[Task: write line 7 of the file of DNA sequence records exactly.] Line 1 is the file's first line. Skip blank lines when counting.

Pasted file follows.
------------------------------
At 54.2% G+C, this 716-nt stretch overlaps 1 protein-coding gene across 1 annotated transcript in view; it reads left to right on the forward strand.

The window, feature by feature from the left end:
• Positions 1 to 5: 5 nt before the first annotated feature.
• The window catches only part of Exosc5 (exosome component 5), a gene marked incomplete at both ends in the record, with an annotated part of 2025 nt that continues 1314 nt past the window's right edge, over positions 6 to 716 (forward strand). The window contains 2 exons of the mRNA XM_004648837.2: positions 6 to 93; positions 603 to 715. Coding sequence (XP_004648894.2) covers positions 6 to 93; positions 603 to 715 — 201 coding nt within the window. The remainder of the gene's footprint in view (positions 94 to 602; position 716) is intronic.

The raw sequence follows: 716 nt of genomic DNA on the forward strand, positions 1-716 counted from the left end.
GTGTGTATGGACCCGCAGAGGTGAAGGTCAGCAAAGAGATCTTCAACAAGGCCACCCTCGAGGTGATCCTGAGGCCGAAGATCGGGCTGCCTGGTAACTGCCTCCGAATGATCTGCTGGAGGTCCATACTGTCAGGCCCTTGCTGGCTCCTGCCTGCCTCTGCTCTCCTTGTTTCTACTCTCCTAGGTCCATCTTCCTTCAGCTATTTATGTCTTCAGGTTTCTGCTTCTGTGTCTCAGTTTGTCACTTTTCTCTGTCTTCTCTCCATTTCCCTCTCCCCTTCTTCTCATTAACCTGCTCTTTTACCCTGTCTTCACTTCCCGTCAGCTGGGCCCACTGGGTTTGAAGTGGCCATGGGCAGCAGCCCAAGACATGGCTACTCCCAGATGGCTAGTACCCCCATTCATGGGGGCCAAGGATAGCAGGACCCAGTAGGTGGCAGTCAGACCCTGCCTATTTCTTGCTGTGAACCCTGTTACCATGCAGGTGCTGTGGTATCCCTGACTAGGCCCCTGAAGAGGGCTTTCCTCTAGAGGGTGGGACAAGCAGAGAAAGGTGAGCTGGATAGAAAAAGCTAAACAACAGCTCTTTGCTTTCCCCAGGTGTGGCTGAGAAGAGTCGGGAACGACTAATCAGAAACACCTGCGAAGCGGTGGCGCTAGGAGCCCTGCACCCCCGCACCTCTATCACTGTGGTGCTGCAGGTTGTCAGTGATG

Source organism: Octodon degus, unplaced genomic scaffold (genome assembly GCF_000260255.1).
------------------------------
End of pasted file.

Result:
Source organism: Octodon degus, unplaced genomic scaffold (genome assembly GCF_000260255.1).